Late-onset hypogonadism is a condition in ageing men that is characterized by low serum testosterone levels and sexual signs or symptoms. Testosterone levels gradually decline with age. This can become symptomatic in some men, although there is only a weak association between sexual symptoms and testosterone levels in ageing men. Therefore, the European Male Aging Study (EMAS) group suggests that only ageing men with concomitantly low total and free serum testosterone levels, and at least three sexual symptoms should be diagnosed with late-onset hypogonadism [10,11]. This clinical syndrome is associated with obesity, metabolic syndrome and chronic diseases [12,13]. However, recent evidence suggests that genes causing CHH can also predispose to mild late-onset hypogonadism [14,15].
Testosterone replacement therapy (TRT) is the standard treatment for hypogonadism. It is available in different formulations, such as transdermal patches or gels, intramuscular injections, subcutaneous pellets, nasal gels and capsules [3].
TRT has some disadvantages. It may result in gynecomastia, acne, testicular atrophy and erythrocytosis. It suppresses spermatogenesis, and thus, cannot be used in patients with a desire to have children in the near future. TRT is also contra-indicated in people with (high risk of) prostate cancer, a history of breast cancer, thrombophilia, elevated hematocrit, untreated severe obstructive sleep apnea, uncontrolled heart failure, and myocardial infarction or stroke within the last 6 months [3].
Moreover, the role of TRT to treat men with functional or late-onset hypogonadism remains controversial because of unclear indications and potential side effects [1,9]. Recently, the Testosterone Trials learned that treating men with late-onset hypogonadism with TRT resulted in a moderate improvement of sexual function, hemoglobin levels and bone mineral density, and had slightly positive effects on mood, depressive symptoms and walking distance [16].
In this review, we will discuss alternative treatments for central hypogonadism (summarized in Table 1). These treatments aim to increase the endogenous testosterone production instead of administering exogenous testosterone by means of TRT [17]. The choice of treatment depends on different questions, as visualized in Figure 2.

2. Non-Pharmacological Treatment

As functional hypogonadism is associated with the use of certain drugs, hyperprolactinemia, obesity and chronic diseases, such as type 2 diabetes, treatment of these causes can help normalize testosterone levels [9].
The Massachusetts Male Aging Study reported that an increase in body mass index of 4 to 5 kg/m2 was associated with a comparable decline in total serum testosterone levels as 10 years of ageing [18]. Epidemiological data in men aged more than 50 years show that physical activity (defined as more than 32.6 metabolic equivalent hours of exercise per week) is associated with a 30% lower risk of erectile dysfunction in comparison to men who are not physically active (with less than 2.8 metabolic equivalent hours of exercise per week). Obesity increases the risk of erectile dysfunction in this population with 30% [19].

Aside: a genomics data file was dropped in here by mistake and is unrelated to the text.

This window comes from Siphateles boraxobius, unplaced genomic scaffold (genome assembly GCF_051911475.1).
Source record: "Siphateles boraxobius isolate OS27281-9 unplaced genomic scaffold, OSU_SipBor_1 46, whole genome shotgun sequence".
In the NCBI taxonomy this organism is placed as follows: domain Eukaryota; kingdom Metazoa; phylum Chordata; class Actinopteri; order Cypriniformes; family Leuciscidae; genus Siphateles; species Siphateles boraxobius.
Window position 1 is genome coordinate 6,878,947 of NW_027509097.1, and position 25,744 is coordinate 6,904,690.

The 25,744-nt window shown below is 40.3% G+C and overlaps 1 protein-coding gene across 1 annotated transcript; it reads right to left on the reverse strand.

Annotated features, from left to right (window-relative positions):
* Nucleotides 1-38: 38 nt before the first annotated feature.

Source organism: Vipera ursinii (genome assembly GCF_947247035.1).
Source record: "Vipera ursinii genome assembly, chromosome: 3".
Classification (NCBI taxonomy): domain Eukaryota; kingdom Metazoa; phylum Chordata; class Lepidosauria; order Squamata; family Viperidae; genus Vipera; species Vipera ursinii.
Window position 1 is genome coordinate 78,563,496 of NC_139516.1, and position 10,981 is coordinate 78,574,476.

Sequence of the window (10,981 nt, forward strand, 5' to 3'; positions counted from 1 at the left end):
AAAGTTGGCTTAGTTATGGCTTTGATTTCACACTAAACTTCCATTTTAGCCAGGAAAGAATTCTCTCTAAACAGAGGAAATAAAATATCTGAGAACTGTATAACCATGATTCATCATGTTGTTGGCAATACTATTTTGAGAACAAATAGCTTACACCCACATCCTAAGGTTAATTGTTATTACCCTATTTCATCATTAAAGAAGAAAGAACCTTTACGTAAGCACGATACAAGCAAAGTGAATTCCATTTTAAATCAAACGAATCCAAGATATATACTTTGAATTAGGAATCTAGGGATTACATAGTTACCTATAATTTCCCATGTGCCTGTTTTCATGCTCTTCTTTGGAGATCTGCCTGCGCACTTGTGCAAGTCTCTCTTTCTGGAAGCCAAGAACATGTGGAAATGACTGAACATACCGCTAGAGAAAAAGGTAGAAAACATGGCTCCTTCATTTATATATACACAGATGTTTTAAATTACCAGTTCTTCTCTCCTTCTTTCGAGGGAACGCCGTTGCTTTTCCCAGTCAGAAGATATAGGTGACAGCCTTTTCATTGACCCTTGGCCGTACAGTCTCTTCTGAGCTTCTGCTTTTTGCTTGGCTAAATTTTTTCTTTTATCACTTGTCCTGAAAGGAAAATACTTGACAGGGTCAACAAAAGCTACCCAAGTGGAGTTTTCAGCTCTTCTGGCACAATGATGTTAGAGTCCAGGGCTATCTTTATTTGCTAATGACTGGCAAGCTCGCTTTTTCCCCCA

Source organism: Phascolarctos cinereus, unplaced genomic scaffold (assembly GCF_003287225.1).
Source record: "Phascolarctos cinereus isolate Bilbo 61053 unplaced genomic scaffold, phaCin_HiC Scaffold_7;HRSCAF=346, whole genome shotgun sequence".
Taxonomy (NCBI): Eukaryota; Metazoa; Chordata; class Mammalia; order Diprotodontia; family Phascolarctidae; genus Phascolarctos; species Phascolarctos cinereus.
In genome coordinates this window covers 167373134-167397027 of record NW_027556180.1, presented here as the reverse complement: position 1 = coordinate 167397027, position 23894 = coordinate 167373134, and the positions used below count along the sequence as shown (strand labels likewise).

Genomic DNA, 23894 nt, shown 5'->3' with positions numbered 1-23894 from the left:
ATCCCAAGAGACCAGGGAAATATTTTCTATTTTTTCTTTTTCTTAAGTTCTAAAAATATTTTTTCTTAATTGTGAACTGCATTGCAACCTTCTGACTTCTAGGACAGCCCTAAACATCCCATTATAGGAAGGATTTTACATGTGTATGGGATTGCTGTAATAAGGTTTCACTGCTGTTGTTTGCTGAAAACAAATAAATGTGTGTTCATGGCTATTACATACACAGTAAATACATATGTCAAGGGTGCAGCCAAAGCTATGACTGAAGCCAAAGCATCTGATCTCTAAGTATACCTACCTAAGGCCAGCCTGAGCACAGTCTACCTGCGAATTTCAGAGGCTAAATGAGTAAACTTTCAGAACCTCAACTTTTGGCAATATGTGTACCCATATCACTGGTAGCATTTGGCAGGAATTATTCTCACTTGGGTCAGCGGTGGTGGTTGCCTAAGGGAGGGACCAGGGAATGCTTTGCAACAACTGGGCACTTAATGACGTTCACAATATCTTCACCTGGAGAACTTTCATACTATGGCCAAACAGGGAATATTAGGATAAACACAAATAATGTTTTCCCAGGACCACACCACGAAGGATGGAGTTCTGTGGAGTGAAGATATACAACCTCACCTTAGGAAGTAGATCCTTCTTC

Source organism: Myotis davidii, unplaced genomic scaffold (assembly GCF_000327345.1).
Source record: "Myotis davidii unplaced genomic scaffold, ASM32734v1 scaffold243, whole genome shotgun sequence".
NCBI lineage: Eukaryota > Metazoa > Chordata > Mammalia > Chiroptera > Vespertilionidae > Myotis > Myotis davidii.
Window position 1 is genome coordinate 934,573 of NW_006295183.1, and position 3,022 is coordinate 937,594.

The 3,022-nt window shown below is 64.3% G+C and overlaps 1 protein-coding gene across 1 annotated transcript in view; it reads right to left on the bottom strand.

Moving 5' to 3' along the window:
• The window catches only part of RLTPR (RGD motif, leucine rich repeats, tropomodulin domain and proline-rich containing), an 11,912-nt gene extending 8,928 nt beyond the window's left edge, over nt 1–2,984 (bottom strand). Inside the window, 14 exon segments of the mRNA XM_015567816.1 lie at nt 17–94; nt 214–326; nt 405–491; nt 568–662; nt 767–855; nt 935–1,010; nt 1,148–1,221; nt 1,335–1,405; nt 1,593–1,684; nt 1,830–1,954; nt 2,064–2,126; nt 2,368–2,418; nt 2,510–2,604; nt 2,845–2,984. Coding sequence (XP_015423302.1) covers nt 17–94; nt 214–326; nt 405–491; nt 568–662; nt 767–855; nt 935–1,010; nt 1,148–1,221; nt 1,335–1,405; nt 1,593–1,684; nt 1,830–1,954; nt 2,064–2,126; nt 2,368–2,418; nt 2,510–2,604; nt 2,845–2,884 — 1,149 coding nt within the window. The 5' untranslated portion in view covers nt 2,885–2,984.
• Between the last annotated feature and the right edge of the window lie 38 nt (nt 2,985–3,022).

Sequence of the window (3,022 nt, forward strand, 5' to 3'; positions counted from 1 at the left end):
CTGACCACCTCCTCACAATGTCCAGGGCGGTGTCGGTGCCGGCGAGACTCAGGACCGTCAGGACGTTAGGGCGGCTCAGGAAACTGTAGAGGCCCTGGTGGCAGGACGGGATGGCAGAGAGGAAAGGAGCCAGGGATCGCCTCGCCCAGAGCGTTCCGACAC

The results of the EMAS in 2736 men (mean age 58.4 years), showed that weight loss of minimal 5% of body weight in obese men resulted in a significant increase in total testosterone levels. Only a weight loss of minimal 15% had significant effects on free testosterone levels. Men who quit smoking showed a greater decrease in testosterone levels than non-smokers. Conversely, weight gain was associated with rising testosterone levels [20]. Corona et al. performed a meta-analysis of 24 studies evaluating the impact of diet and bariatric surgery on testosterone levels in obese men. Both bariatric surgery and a low-calorie diet were associated with a significant increase in testosterone levels, however the effect was more pronounced for bariatric surgery than for the low-calorie diet. The magnitude of increase in testosterone levels was associated with the amount of weight loss [21].
Heufelder et al. found that a lifestyle intervention (supervised diet and exercise) during 52 weeks significantly improved testosterone concentrations and glycemic control in 16 hypogonadal men with metabolic syndrome and newly diagnosed type 2 diabetes. The addition of testosterone gel to the lifestyle changes resulted in greater improvements of glycemic control and insulin sensitivity [22].
Several studies with a very low-calorie ketogenic diet showed a positive effect of this diet on body mass index, glycemic control and insulin resistance. These ketogenic diets mimic fasting by strongly reducing the dietary intake of carbohydrates. This leads to the synthesis of ketones which have an anorexigenic effect [23,24]. A small study in 20 patients with overweight or obesity and functional hypogonadism showed that a very low-calorie ketogenic diet during 12 weeks resulted in a mean increase in total testosterone levels of around 218% (± 53.9%) [24].